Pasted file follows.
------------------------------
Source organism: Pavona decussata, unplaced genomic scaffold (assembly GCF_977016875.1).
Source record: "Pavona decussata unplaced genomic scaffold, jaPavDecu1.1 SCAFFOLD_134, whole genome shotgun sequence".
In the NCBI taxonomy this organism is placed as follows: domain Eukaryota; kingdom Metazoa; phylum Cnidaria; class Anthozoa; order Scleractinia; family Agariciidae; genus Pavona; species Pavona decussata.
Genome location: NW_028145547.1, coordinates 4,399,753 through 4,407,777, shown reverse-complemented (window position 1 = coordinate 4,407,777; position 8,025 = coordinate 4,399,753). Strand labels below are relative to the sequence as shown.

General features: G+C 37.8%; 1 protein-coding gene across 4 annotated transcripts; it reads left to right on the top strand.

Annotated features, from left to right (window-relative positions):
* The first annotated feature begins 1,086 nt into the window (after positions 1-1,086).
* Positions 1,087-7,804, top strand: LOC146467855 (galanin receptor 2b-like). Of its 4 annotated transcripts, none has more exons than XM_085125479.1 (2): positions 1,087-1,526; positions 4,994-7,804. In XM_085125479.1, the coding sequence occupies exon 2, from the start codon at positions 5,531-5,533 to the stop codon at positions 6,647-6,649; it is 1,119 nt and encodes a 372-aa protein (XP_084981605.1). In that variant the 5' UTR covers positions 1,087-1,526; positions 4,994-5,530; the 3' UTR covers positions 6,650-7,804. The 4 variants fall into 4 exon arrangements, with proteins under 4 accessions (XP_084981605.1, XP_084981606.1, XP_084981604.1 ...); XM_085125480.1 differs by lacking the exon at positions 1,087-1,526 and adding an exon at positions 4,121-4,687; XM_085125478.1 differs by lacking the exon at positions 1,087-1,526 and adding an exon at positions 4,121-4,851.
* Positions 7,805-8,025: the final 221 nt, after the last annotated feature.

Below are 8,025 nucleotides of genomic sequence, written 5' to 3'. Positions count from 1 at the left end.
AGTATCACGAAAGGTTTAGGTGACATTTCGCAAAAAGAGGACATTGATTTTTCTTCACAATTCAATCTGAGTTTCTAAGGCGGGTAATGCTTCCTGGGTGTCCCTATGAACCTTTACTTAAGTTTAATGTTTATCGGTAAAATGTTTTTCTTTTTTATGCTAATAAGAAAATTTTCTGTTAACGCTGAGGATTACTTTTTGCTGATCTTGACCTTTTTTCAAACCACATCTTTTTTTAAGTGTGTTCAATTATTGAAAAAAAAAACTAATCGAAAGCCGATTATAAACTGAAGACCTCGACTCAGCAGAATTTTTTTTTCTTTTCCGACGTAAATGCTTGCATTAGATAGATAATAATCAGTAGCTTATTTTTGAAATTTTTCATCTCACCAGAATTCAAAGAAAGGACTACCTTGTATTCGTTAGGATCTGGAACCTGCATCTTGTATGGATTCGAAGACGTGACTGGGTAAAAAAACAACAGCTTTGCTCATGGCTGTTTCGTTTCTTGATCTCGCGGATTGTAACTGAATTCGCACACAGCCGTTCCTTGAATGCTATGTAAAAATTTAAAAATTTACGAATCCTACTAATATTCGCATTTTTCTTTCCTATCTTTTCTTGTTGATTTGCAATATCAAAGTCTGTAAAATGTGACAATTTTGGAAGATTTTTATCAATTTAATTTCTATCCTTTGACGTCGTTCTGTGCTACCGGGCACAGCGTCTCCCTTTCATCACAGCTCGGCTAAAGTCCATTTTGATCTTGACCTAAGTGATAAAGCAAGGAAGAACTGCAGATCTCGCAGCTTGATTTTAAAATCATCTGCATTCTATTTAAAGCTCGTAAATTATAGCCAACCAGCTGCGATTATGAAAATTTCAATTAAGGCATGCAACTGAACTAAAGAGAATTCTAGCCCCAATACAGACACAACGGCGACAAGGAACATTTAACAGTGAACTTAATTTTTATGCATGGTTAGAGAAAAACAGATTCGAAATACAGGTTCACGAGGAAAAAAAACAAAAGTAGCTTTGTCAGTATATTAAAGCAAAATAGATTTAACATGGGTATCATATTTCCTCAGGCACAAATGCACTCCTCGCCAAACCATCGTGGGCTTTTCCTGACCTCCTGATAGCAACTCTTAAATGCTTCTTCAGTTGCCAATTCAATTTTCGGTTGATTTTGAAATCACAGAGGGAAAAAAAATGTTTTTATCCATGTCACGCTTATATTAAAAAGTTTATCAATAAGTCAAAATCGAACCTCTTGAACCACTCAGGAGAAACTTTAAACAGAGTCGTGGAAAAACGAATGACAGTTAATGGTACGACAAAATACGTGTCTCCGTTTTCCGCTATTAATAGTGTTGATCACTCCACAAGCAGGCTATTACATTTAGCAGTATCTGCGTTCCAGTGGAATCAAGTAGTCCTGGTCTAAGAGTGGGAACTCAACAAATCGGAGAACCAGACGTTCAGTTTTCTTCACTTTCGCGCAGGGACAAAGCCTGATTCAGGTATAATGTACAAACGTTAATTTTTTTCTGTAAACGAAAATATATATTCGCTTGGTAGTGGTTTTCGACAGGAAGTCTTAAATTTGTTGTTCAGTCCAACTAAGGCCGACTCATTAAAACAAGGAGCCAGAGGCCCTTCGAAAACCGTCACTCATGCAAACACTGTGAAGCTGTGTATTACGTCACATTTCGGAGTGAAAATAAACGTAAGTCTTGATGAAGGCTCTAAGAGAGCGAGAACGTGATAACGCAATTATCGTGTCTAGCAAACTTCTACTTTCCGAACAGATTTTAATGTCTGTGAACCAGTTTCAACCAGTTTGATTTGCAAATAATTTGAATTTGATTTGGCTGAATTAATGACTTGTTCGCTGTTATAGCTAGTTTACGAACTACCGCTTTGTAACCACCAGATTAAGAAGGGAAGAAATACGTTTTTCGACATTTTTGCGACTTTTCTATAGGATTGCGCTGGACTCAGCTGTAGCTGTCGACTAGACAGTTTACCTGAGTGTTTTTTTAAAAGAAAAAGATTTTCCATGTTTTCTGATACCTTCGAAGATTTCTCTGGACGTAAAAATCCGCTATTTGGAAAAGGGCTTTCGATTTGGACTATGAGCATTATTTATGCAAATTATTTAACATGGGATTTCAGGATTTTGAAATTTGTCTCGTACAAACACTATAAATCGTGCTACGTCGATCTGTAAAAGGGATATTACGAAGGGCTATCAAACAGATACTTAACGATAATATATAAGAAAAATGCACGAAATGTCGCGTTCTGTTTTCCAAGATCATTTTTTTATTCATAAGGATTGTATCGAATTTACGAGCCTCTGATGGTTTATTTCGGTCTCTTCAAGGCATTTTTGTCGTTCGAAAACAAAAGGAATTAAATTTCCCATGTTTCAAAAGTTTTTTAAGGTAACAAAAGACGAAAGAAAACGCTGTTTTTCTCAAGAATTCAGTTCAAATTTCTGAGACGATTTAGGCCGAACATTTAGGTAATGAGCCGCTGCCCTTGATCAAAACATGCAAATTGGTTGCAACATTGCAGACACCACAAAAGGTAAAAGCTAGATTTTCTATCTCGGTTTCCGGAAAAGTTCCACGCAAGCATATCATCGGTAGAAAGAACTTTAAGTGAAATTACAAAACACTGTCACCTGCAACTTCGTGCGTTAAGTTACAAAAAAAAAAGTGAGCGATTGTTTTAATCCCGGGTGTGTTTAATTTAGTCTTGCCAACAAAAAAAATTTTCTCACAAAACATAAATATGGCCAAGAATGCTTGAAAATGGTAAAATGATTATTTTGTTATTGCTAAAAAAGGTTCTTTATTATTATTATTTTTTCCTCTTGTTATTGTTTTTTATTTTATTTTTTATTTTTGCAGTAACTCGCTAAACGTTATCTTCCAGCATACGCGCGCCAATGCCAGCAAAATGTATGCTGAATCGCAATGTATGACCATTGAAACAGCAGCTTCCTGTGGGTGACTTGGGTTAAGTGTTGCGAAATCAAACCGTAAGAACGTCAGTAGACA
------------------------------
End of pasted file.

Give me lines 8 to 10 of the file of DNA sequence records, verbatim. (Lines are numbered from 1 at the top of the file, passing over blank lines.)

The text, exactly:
* Positions 1,087-7,804, top strand: LOC146467855 (galanin receptor 2b-like). Of its 4 annotated transcripts, none has more exons than XM_085125479.1 (2): positions 1,087-1,526; positions 4,994-7,804. In XM_085125479.1, the coding sequence occupies exon 2, from the start codon at positions 5,531-5,533 to the stop codon at positions 6,647-6,649; it is 1,119 nt and encodes a 372-aa protein (XP_084981605.1). In that variant the 5' UTR covers positions 1,087-1,526; positions 4,994-5,530; the 3' UTR covers positions 6,650-7,804. The 4 variants fall into 4 exon arrangements, with proteins under 4 accessions (XP_084981605.1, XP_084981606.1, XP_084981604.1 ...); XM_085125480.1 differs by lacking the exon at positions 1,087-1,526 and adding an exon at positions 4,121-4,687; XM_085125478.1 differs by lacking the exon at positions 1,087-1,526 and adding an exon at positions 4,121-4,851.
* Positions 7,805-8,025: the final 221 nt, after the last annotated feature.

Below are 8,025 nucleotides of genomic sequence, written 5' to 3'. Positions count from 1 at the left end.